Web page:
Obama To Police: “We Have Your Backs”

Yes, the President of the United States, in the aftermath of the police murders in Dallas and Baton Rouge, has gotten off the fence. Up to now, he spoke in irreconcilable tones in an effort to offend no one, no side, by arguing that police were needlessly killing black men while praising the police for the great job they were doing, when he just said the job they were doing was needlessly killing black men.

But that was then and this is now. If the GOP convention rhetoric about crime and police is disconcerting, then this open letter from the president should be a big eye opening to those who refuse to recognize that this isn’t a one-party issue.


You might think these words were clipped from the script of a police union official, but you would be wrong. Then again, in the aftermath of the police murders in Dallas and Baton Rouge, perhaps the president can be forgiven some hyperbolic tummy rubs to those who have suffered the murders of fellow officers who bore no connection to any specific harm.

To the brave members of our Nation’s law enforcement community:

Every day, you confront danger so it does not find our families, carry burdens so they do not fall to us, and courageously meet test after test to keep us safe.  Like Dallas officer Lorne Ahrens, who bought dinner for a homeless man the night before he died, you perform good deeds beyond the call of duty and out of the spotlight.  Time and again, you make the split-second decisions that could mean life or death for you and many others in harm’s way.  You endure the tense minutes and long hours over lifetimes of service.

Every day, you accept this responsibility and you see your colleagues do their difficult, dangerous jobs with equal valor.  I want you to know that the American people see it, too.  We recognize it, we respect it, we appreciate it, and we depend on you.  And just as your tight-knit law enforcement family feels the recent losses to your core, our Nation grieves alongside you.  Any attack on police is an unjustified attack on all of us.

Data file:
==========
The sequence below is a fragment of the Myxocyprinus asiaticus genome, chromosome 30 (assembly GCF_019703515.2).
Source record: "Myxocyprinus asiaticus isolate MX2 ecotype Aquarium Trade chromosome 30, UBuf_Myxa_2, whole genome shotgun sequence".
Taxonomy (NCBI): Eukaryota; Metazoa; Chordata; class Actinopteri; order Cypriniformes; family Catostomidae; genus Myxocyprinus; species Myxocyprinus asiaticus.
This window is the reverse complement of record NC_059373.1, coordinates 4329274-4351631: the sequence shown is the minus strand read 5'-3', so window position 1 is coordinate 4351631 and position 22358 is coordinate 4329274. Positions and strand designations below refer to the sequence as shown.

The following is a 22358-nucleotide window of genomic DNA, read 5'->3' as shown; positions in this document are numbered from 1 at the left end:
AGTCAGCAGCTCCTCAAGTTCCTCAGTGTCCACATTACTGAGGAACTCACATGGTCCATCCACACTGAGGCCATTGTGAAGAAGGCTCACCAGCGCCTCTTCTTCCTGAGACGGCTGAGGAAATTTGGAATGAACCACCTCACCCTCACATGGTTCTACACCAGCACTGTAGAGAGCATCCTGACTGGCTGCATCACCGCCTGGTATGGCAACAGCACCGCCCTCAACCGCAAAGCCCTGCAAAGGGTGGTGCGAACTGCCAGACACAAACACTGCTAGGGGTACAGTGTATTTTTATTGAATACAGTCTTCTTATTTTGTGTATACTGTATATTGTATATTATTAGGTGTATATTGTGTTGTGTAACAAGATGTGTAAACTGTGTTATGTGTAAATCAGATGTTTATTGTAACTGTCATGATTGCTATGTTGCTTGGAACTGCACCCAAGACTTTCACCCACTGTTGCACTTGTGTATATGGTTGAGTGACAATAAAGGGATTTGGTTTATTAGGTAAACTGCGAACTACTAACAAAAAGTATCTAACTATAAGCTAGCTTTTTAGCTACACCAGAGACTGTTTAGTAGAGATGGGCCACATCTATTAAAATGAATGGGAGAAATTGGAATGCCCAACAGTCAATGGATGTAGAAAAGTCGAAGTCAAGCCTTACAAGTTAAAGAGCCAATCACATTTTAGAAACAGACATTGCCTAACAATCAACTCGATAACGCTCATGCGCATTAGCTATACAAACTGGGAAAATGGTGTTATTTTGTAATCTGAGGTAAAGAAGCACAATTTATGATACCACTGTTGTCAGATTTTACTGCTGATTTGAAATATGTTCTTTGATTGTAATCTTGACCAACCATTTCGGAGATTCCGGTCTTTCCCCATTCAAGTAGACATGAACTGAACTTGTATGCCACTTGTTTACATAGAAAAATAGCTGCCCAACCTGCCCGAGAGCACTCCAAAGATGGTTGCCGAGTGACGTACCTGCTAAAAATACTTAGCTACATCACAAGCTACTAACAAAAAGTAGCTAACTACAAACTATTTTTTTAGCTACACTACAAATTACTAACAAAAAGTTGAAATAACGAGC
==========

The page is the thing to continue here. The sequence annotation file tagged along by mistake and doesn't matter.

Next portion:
Notably, this goes well beyond the wrongfulness of the killings, and deep into the cop-tropes of “courage” and “valor,” “split-second” and “life and death” decisions. But at the end of the letter, President Obama closes with a sentence that brings a commitment heretofore unsaid:

Thank you for your courageous service.  We have your backs.

This final sentence has a special meaning. It’s the retort to the old mob threat, “watch your back.” It’s the sentiment of one made man to another in the Family. It’s what a parent feels toward his child. The meaning is that right or wrong, good or evil, he will cover their back. No matter what they do, no matter how bad it is, he will back them up. The president of the United States said this publicly to law enforcement.

Now you know where this progressive administration stands on the issue.

Is it possible that the president didn’t realize the meaning of the words he used? The president’s speeches are deeply vetted, as has been explained at painful length in the discussions of the past few days regarding Melania Trump’s “plagiarizing” of Michelle Obama’s convention speech. Words don’t appear in a president’s speech by accident. They are chosen with the utmost care. These are the words he chose.

What is the significance of announcing that the Obama administration will support the actions of law enforcement without regard to whether they are right or wrong?  According to Paul Cassell at Volokh Conspiracy, it’s not good enough.

The president’s words are welcome. In the wake of recent killings of police officers in Dallas, Baton Rouge and (yesterday) in Kansas City, Kan., they are more important than ever.  Hopefully his letter can help change the poisonous atmosphere that too often surrounds discussions of policing, as Heather Mac Donald has been so eloquently documenting in her posts here, here and here, as well as in her excellent new book, “The War on Cops.”